Texas Gov. Greg Abbott is escalating his effort to stop Syrian refugees from being resettled in the state. Just before Thanksgiving, his health secretary threatened to sue resettlement agencies that refuse to comply with his order.
Health and Human Services Executive Commissioner Chris Traylor told the agencies that Texas has taken its fair share of refugees over the years, and wrote that the commission reserves the “right to refuse to cooperate with any resettlement on any grounds and, until further notice, will refuse to cooperate with the resettlement of any Syrian refugees in Texas.”
Abbott told Fox News in the days following the Paris attacks that the federal government’s screening process can’t keep ISIS or other terrorists from using resettlement as a backdoor into America.
“Because of the inability to establish good tracking information about the background of the Syrian refugees, I would say it is impossible for them to meet our standard, our criteria to accept any further refugees,” he said.
Anne Marie Weiss Armush, president of Dallas Fort Worth International Community Alliance, says Syrians are already put through a more extensive screening process than other refugees. Priority is given to the most vulnerable – the elderly, the disabled, families with small children.
“There is no basis for anyone to claim that refugees will be recruited by ISIS,” Weiss Armush says. “It worries me that the American public believes a story that’s so exaggerated, so untrue that’s been passed around by some of our governors.”
Weiss Armush says that in her decades of experience working with refugees, it has never been easy to vet and verify the backgrounds of refugees fleeing war zones. Nonetheless, just three of the 784,000 refugees from around the world resettled in the U.S. have been involved in terror plots. None were successful, and two were planning attacks overseas. The difference this time, she says, is that the U.S. is expecting a higher standard of screening for Syrians. That, she says, has already created a massive backlog of applicants for refugee status.
The arrival of Syrian refugees in the U.S. is less a flood than a trickle. Some 4.2 million Syrians have been displaced by the civil war; the U.S. has taken in a bit more than 2,200 of them.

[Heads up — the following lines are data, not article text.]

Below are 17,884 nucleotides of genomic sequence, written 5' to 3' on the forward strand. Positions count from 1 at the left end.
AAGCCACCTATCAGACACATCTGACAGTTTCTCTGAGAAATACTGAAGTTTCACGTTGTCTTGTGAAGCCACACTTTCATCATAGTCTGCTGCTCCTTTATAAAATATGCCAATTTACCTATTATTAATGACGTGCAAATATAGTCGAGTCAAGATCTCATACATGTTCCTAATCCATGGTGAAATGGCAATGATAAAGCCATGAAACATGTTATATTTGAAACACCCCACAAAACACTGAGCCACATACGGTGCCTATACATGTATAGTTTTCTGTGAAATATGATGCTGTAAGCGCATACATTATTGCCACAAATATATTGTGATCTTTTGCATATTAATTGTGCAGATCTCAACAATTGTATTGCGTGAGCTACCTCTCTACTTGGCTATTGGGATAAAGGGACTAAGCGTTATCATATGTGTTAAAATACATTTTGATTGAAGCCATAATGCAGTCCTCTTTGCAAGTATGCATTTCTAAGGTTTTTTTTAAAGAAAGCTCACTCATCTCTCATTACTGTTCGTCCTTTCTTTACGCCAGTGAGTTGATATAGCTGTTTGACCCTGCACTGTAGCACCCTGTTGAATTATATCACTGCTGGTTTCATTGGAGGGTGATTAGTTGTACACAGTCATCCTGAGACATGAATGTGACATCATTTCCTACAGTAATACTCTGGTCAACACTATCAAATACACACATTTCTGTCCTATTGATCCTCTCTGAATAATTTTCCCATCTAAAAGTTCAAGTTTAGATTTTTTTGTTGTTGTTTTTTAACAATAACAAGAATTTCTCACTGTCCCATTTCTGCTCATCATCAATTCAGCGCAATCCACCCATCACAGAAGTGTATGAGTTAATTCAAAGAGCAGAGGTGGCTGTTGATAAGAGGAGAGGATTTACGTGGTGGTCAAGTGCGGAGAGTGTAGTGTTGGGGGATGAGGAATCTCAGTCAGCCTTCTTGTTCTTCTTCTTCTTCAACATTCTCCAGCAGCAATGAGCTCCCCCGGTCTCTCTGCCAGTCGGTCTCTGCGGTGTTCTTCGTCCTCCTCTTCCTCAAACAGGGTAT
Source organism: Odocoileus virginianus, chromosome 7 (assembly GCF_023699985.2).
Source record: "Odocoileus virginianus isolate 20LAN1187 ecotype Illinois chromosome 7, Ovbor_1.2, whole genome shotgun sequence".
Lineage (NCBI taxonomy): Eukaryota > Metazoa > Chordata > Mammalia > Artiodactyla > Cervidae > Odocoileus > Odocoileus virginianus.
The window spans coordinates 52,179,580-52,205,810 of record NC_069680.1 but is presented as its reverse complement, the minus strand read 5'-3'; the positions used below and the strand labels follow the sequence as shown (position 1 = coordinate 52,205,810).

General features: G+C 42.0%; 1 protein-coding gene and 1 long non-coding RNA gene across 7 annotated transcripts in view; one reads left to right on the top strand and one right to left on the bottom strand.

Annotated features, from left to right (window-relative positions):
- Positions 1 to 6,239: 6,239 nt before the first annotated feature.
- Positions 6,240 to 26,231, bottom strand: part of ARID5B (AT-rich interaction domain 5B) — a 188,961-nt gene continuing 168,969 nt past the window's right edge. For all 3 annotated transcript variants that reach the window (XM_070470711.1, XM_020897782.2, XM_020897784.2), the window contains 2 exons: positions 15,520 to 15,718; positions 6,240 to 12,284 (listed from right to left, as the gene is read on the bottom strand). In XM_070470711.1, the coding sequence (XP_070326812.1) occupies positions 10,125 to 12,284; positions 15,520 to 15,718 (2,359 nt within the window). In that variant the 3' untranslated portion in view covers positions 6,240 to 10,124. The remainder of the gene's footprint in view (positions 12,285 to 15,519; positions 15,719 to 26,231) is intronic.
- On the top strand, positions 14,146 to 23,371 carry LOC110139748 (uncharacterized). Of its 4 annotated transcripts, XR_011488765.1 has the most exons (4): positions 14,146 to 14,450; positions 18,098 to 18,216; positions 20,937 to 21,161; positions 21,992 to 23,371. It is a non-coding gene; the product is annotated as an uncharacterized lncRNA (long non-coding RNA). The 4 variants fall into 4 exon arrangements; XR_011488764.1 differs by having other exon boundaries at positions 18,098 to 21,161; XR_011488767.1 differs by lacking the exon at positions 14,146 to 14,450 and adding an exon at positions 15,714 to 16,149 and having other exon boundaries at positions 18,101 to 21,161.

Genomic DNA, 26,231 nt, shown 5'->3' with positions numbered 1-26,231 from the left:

Just 24 families have been resettled in North Texas. Abdulrahman Zetoun’s family is one of them.
Zetoun lives with his mother in a two-bedroom apartment in Fort Worth, a few doors down from his brother and nephew, who has severe disabilities. The latest addition to their household is US native, a kitten named Olive. She’s adorable, but he says she was absolutely useless when a mouse ran across their kitchen floor.
“I felt like she was saying there’s a mouse, go and kill it,” he says. “I looked at her like, that’s your job, what are you doing here? Act like your nature!”
The kitten played around the living room as we sat sipping strong Syrian coffee. When I asked Zetoun what it was like going through the screening process in Turkey, he says it’s a lot of waiting.
“A lot of time, a lot of interviews, a lot of health checks,” he says. “They do blood tests, they do everything they should do.”
He says there are also hundreds of questions about political and religious affiliations, about who you know and associate with, asked over and over for months. He says he can't think of what extra layers of scrutiny politicians like Donald Trump are actually talking about when they call for a more thorough vetting process.
"What more does he want?" he asks."There’s a thousand steps we already do before we get here."
He counts himself lucky, though -- everyone does, he says – because his family got through it quicker than most: 14 months after starting, he and his family were on a plane to Texas.
The 20-year-old says he’s sad so many Americans fear Syrian refugees. But he gets it: it’s hard to understand what’s happening a world away. He thinks politicians are being disingenuous, though – they should know the screening process is so tough that almost no refugees resettled since Sept. 11 have been involved in terror plots.
His mother, Mazek Al-Hafiz, makes the case for her people in Arabic. The retired school teacher says Syrians are honest and honorable people who value community and take care of each other. They just need help and want to be treated fairly.
Her son says they don’t worry about their own safety after the Paris attacks and this wave of anti-refugee sentiment.
“I’m not scared because there’s also a lot of people when they know I’m from Syria, they hold my hand very tight, they pray for me, they pray for Syria,” he says. “That’s why I’m not worried.”
Abdulrahman Zetoun’s life is here now, and he’s fine with that – thankful, even.
“A lot of people they stole our freedom in Syria, and now we got it back,” he says. “This is my home right now, and this is the land that I’m going to defend for the rest of my life. And I’m going to have kids, and this is the land that they’re going to defend. Not Syria. America.”
That won’t change, he says, no matter what Greg Abbott and his fellow governors try to do.